Business Today

The desirable and the doable

Prime Minister Manmohan Singh can harvest several low-hanging fruits in his second term— most of them in the first three months.

Print Edition: June 28, 2009

Prime Minister Manmohan Singh can harvest several low-hanging fruits in his second term— most of them in the first three months.

Arvind Panagariya, Professor of Economics and Indian Political Economy, Columbia University
Arvind Panagariya
There are several low-hanging fruits that the United Progressive Alliance (UPA) can harvest in its second term in office—most of them within 100 days. They include deregulation of petroleum prices, hike in the foreign investment cap in insurance to 49 per cent from the current level of 26 per cent, the legislation to set up a statutory pension fund regulation and development authority, cut in the minimum public sector ownership in banks to 30 per cent from the current level of 51 per cent and establishment of a uniform goods and services tax. These reforms had the approval of the UPA earlier, but were held back by the opposition from the Communists.

Going beyond the UPA agenda, if I were asked my wish list, the top item on it would be the restoration of the right of firms to terminate workers under appropriate conditions. This right is currently denied to all manufacturing firms with 100 or more employees. A good beginning will be to exempt all firms with 1,000 employees or less from the regulation. There is also a need to relax the current onerous conditions governing the right of a firm to reassign workers from one task to another.

The second item on my list would be a proper exit policy. The current Board for Industrial and Financial Reconstruction (BIFR) exit procedure under the antiquated Sick Industrial Companies Act of 1985 must be replaced by something equivalent to Chapter 11 of the US Bankruptcy Code. The National Democratic Alliance (NDA) had attempted this reform through the Companies (Second Amendment) Act of 2002 but challenges in the Supreme Court blocked its implementation. The UPA never followed up on this reform.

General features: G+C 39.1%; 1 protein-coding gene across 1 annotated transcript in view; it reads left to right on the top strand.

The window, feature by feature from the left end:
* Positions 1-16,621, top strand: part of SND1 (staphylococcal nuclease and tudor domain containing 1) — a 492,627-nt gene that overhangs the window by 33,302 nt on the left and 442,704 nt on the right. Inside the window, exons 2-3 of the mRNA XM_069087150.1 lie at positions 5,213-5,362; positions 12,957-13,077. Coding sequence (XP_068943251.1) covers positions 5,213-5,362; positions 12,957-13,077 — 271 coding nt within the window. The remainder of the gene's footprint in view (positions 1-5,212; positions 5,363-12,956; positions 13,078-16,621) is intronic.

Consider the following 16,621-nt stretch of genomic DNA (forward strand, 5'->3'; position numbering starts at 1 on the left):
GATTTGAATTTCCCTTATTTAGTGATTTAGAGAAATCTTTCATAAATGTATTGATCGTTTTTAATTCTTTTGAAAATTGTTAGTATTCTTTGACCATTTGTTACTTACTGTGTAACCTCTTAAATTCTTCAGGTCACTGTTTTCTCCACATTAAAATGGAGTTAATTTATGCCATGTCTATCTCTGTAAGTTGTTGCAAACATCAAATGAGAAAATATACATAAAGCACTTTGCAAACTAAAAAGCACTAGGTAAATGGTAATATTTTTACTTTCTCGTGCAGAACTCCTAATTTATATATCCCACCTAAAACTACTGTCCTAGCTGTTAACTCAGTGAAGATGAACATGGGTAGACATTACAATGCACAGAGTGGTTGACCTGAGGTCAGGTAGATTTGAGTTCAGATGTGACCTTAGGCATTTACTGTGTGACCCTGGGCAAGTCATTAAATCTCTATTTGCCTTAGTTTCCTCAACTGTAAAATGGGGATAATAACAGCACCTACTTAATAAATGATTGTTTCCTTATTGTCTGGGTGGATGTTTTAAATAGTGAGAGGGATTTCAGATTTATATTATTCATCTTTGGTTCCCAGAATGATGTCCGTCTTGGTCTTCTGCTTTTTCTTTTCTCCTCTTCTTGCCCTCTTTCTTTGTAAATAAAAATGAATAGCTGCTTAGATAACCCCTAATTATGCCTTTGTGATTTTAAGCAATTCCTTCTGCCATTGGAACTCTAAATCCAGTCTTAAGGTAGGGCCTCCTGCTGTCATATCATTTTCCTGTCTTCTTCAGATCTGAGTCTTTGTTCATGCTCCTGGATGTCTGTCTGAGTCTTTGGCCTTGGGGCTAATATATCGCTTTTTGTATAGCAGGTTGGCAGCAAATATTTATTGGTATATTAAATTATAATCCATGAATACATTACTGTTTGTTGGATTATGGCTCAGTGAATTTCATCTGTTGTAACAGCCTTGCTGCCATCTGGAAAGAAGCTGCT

Good business environment requires not just smooth entry of firms but also smooth exit. The third important area of reform is higher education. The reform of primary education is important but setting aside some issues, such as vouchers to the poor to access private schools, this reform is more or less on course. But when it comes to higher education, the University Grants Commission (UGC) is a big obstacle to reforms, zealously guarding its monopoly rights. The government must break this monopoly and open proper entry channels for private universities, both domestic and foreign, and give full autonomy to all universities and colleges in all areas, including curriculum, degrees, employee salaries and tuition fees. Just opening more UGC-controlled public universities cannot pass for a reform.

Closely related, the UPA had earlier committed to raising the expenditure on health to three per cent of the GDP from one per cent. But it has given no thought to expand the supply of qualified doctors and nurses. The highly corrupt and inefficient Medical Council of India guards its monopoly over the system, putting roadblocks in the way of rapid expansion of medical colleges.

Responding to the resulting shortage of doctors, service providers with no formal medical education whatsoever have proliferated. In rural areas, they are the only private providers and provide 80 per cent of the outpatient care.

Two final areas on my list would be: infrastructure and public institutions. Priority items in the infrastructure include rural roads and rural electrification, power and highways. Two crucial items in public-institutions reforms are the judiciary and police. We need rapid expansion of judiciary to clear the vast backlog of cases. Judicial delays retard India’s productivity. And reforms that restore public faith in the police would greatly increase its welfare.

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